The Importance of Actual Play Reports

Posted: July 10, 2013 by pointyman2000 in Actual Play, Advice, Articles
Tags: ,

I’ve occasionally been described as a GM with a remarkably long memory. Decisions made in the early parts of a campaign often return to haunt my player characters by the time the endgame rolls around. They find it amusing and frustrating at the same time, but ultimately it adds to their fun.

I attribute this mostly to the Actual Play Reports. I feel that my games have gotten better after I’d started writing them up as practice and as a means of digesting my notes. Writing the Actual Play accomplished two things: It allows me to better remember the key decisions and encounters in my campaign, and helps my ability to tell a story.

I also cheat a little bit by taking the time to flesh out the setting and the situations a little more during the actual play, letting my players absorb setting detail over time if they go over the recap. This is especially important in campaign settings like L5R and the World of Darkness.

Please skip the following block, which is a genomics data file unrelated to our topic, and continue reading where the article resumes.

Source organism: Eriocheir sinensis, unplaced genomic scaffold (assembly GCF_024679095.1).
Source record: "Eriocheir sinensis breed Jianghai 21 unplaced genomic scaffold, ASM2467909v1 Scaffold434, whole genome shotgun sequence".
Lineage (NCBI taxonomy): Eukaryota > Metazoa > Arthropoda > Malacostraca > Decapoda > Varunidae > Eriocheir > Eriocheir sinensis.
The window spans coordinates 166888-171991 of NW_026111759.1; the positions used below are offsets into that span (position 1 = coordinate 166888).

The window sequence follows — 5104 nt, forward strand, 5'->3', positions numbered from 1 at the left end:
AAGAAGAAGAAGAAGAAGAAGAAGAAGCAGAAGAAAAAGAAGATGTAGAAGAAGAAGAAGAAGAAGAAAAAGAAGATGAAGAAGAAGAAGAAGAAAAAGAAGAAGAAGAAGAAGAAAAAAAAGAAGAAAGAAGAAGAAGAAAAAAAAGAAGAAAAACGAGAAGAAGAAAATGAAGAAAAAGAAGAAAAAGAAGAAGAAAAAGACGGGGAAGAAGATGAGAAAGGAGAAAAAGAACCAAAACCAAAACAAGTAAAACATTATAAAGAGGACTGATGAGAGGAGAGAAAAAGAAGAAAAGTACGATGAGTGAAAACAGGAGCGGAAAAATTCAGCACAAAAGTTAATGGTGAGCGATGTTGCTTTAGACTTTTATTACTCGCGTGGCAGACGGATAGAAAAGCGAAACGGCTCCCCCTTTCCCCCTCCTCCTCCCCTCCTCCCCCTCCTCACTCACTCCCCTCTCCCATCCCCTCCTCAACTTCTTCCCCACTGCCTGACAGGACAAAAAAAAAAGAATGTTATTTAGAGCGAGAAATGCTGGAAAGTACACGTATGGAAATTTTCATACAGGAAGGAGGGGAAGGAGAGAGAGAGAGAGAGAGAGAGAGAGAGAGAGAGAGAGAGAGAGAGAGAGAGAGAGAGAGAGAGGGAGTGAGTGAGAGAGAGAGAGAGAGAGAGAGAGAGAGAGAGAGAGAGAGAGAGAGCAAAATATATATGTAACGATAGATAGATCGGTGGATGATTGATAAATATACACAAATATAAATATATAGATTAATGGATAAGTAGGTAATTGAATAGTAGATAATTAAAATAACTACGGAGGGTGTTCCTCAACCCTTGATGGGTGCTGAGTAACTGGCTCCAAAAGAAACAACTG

Actual play reports may be a pain to write, but the more care and attention I put when working on them, the more they are able to give me something to latch plot hooks on.

Besides, it’s also fun as a topic of conversation between my players as they discuss the last session’s recap.

  1. ShadowAcid says:

    I agree.

    I got inspired to run a Shadowrun game after reading some AP’s on I then did my own AP of the game as we played. The benefits to my GMing were enormous due to having a written record of each session and the mental processing of game events that the writing process gave me. After the game was done I collected them and edited the APs into a collection for my players to remember the game by.

    I now do an AP for every game that I run. Some I have put online, some I have kept only for my own benefit, but it has always been useful.

  2. Sergio Maxjr says:

    I couldn’t agree more. My level of comfort with the plot and world building also increased, since I usually add colour and drama to the way I portrait what’s been going on. Sometimes the players only understand a given outcome when we’re reading the AP’s, and they love it. An extra benefit in my group is, since our sessions take place weeks apart, it helps keep events fresh for the new episode.

    And I love reading other groups AP’s, especially when it’s about a game I’ve been meaning to learn.

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